Thanks so much for saying hello.


      (I still plan on writing you if you are who I am pretty sure you are…life has been, well, crazy here).

      • Free Monkey says:

        I didn’t tick the notify button so only just realized you’ve replied. Yep it’s me 🙂 I replied to your email, I hope you’re well.

        I haven’t given NaNo a go yet, something turned up in the paper about it recently and it was the first I’d heard of it. The word count is a bit brutal, short stories probably would have been better. I started writing a book years ago in between studying communications at uni, spent a few years on it and in the end decided I didn’t like the idea I was writing and just deleted all my copies when it reached first draft, to me it was as finished as it needed to be. I worked over the material so much I pretty much memorized it, quite a bit of it has come out in blog form, it was frustrating not being able to finish things in one sitting the way I can do with painting but it taught me how to write though.

  3. I’m okay. I’m well enough, just tired and worn out. I can’t give an appropriate response to this because I need a nap. I will, though, soon. And I’ll be sending you an email sometime soon as well.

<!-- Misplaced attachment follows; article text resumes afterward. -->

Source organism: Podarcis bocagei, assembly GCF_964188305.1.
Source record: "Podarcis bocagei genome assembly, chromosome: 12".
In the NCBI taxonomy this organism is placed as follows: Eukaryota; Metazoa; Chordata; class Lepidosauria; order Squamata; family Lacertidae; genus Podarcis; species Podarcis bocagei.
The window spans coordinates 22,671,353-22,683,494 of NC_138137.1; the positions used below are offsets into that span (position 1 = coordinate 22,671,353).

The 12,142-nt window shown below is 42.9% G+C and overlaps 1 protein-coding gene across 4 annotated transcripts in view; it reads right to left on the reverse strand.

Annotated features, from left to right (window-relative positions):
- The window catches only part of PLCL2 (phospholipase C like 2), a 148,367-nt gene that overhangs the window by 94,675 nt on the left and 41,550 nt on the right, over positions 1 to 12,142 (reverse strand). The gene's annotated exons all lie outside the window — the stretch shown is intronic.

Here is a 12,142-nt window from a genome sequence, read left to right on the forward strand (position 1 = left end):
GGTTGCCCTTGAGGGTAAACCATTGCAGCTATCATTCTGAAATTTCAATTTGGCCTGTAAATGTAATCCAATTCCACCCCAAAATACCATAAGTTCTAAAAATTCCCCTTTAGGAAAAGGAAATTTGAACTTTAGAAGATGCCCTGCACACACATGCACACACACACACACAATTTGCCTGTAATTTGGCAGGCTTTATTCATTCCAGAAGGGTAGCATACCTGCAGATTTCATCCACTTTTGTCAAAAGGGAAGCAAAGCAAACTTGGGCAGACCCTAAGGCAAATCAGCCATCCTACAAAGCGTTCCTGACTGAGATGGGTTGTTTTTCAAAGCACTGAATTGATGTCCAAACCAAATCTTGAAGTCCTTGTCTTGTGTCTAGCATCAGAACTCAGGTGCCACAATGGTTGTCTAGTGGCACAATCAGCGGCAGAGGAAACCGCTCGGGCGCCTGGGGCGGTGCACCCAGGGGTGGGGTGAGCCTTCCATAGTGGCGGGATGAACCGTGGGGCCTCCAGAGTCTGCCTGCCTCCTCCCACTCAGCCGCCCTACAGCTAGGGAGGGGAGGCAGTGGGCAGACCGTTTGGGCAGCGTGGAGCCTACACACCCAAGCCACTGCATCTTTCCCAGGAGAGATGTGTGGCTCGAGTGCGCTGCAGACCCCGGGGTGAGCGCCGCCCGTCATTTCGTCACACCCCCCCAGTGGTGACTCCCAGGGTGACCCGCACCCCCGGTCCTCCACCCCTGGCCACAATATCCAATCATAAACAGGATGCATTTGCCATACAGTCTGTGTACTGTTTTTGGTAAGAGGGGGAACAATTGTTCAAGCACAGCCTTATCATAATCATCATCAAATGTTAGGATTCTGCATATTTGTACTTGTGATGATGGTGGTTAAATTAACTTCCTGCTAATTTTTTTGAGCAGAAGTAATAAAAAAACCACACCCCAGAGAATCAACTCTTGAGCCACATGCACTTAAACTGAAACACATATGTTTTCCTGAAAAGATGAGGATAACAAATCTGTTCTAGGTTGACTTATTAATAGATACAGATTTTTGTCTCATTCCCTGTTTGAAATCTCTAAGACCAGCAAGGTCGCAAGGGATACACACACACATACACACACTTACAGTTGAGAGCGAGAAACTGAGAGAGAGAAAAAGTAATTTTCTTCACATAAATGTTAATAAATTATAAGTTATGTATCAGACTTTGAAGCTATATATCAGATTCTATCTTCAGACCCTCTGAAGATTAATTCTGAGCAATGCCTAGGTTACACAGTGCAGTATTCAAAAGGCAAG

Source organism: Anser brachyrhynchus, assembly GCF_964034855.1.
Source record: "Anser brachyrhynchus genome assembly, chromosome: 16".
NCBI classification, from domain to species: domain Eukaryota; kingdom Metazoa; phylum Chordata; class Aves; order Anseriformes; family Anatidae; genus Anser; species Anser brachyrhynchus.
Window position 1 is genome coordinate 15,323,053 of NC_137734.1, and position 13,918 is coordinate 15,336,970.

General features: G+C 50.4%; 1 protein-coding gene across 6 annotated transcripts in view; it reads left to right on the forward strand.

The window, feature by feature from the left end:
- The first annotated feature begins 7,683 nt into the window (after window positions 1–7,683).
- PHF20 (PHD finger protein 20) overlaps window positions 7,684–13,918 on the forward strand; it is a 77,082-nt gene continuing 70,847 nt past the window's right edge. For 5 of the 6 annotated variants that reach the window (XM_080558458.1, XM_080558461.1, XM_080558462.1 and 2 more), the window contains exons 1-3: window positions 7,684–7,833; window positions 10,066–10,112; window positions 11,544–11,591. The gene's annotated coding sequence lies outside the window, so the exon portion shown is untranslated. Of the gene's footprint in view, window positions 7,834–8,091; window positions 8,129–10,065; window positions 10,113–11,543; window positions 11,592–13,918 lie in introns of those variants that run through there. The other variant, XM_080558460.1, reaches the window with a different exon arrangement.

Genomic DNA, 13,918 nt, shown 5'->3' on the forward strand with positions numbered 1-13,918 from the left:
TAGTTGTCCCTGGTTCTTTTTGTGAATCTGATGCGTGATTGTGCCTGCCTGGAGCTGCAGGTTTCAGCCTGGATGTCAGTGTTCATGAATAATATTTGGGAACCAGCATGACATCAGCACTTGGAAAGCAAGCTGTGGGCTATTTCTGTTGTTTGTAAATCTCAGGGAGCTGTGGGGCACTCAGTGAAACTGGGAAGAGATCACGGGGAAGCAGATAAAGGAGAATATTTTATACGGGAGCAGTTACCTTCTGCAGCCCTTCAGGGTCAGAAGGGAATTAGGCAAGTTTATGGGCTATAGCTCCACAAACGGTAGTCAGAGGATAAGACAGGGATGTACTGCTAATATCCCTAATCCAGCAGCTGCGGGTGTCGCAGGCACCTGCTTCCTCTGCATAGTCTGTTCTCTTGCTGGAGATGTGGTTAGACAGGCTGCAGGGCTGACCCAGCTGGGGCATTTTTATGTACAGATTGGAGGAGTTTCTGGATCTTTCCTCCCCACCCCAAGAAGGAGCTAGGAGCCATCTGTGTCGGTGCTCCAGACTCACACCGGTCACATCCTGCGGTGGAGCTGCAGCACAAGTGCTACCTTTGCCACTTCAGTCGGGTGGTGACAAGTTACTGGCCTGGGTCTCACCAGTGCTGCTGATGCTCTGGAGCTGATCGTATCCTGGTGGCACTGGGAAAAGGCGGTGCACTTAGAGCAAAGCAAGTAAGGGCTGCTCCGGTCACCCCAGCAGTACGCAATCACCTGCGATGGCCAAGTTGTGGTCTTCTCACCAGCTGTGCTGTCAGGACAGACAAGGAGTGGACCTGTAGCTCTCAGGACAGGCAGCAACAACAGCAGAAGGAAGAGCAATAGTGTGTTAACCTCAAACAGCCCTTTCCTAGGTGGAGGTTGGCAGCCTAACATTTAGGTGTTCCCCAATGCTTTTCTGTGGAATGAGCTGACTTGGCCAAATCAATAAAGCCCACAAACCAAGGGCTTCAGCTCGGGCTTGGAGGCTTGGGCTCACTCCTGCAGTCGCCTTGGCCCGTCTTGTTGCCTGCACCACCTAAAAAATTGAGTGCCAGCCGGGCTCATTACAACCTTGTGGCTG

And thank you.

  4. overcoming depression says:

    Hello sprightly writer, good to see you. Great blog. Looking forward for your posts.

  5. Casey says:

    Thank you, OC

    I have been wanting to write a new post for a while, but I have been having trouble deciding on what to write lately, but a few ideas are incubating.

    All the best,


  6. Sabrina says:

    I’m mentioned as an interesting person. Neato! Nice to meet you!

    • Casey says:

      Sabrina – Nice to meet you too. We ‘met’ on the My Gifted Life forum. I was/am sciencemama, at least until they close down for good.

      Take care.


  7. Thomas Ross says:


    So happy that we have connected through our blogs. Yours is a remarkable set of fascinating and thoughtful ramblings that- at least for me- are tied together by a thread- the idea of struggling to make our way in a world that often seems alien to us. (One clue might be your affinity with my friend, the brilliant, Julien.)